BTO migration blog

Spring and autumn are exciting times for anyone who watches birds. Here on this blog we will make predictions about when to expect migrant arrivals and departures, so that you know when and where to see these well-travelled birds.

Friday, 7 November 2014

Woodpigeons are go!

The crisp, clear conditions and light easterly airflow earlier this week was perfect for a Woodpigeon spectacular, and the Woodpigeon fans among us weren’t disappointed. Woodpigeon migration pretty much signals the end of the autumn migration season, often beginning during the first week in November and petering out during the third week of the month.

Woodpigeon by Jill Pakenham - a truly dynamic bird

It can however, be spectacular , and to have been on the other side of the North Sea earlier in the week must have been the things that dreams are made of (for the vis-migger that is). Earlier in the week an amazing 3,000,000 (yes there are six noughts) Woodpigeons were counted migrating through the Netherlands and Belgium, and on Wednesday morning (5 November), 202,000 were counted in three hours, moving south-west over Portskewett, Gwent.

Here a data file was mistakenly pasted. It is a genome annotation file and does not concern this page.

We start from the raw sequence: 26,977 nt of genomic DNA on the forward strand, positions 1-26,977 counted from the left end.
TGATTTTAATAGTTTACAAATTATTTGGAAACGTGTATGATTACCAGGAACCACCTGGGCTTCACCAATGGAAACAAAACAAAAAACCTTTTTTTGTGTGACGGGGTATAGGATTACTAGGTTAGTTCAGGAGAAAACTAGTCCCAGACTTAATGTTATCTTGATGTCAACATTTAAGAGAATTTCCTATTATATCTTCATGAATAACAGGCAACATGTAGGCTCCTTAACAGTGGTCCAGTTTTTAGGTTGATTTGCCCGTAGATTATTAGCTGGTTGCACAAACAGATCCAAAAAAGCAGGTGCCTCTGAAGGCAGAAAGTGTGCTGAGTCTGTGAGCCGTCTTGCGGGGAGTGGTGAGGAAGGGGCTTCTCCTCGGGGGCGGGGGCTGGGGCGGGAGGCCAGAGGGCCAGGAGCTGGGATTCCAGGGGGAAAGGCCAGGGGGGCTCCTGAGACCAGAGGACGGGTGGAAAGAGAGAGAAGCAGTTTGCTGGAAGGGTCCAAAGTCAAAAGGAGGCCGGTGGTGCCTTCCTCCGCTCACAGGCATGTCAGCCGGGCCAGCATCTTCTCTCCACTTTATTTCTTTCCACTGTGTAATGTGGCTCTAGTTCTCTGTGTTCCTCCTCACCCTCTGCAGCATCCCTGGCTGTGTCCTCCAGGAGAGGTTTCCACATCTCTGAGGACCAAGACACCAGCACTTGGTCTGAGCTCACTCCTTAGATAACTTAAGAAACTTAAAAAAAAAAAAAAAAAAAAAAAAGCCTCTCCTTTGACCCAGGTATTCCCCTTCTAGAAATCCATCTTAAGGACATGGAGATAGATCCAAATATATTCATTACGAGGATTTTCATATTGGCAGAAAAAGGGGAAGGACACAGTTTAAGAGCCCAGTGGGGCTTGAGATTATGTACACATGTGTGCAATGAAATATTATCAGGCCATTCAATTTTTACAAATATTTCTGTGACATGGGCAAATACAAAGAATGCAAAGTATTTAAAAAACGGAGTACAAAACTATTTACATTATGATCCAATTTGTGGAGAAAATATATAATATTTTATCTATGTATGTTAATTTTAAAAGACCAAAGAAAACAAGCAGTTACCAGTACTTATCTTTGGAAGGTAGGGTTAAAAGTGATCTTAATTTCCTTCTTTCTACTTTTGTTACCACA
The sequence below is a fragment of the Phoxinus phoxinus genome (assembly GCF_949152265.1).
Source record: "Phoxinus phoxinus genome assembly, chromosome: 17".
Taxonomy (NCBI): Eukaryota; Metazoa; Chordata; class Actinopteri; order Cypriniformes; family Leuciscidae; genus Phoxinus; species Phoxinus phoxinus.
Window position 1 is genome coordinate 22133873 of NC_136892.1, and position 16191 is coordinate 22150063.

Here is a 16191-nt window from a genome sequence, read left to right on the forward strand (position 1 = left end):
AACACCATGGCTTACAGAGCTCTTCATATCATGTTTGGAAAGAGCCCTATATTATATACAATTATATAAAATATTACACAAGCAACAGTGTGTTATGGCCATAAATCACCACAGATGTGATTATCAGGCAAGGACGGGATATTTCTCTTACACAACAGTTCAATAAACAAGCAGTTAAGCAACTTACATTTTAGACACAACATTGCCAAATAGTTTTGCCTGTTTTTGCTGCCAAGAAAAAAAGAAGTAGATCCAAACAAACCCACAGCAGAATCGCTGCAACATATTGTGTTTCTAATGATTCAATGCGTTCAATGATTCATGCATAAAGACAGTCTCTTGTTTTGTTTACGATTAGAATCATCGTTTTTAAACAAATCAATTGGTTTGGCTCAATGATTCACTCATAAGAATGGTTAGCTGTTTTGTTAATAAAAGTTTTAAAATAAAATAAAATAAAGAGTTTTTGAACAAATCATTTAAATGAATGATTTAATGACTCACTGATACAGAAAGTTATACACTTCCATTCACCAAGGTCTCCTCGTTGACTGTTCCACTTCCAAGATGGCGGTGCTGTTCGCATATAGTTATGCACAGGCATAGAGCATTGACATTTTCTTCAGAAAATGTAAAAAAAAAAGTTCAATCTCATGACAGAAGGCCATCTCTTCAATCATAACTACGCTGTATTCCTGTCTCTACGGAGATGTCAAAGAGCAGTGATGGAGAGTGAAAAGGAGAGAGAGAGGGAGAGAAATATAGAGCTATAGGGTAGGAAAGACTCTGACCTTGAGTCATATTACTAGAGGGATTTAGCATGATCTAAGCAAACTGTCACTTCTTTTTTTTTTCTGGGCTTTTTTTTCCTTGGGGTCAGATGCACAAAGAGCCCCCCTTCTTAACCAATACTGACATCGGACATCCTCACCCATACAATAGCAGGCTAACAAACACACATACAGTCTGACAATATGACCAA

Other migrants weren’t left out. Starlings, thrushes, crests and Robins featured at some coastal watchpoints, and the predicted Desert Wheatear duly turned up, in fact three were found, a male each in Suffolk and Kent, and a female in Norfolk.

Kittiwakes passing Portland Bill by Martin Cade

The weather over the next few days is forecast to be unsettled and a little stormy, so there will probably be little movement, although the sea is worth a look for divers, seaducks, Kittiwakes and a few late skuas and a few early Little Auks.. However, if we get a return to clear, cool conditions, Woodpigeons will certainly begin to move again, and we could get a small influx of Great-grey Shrikes.

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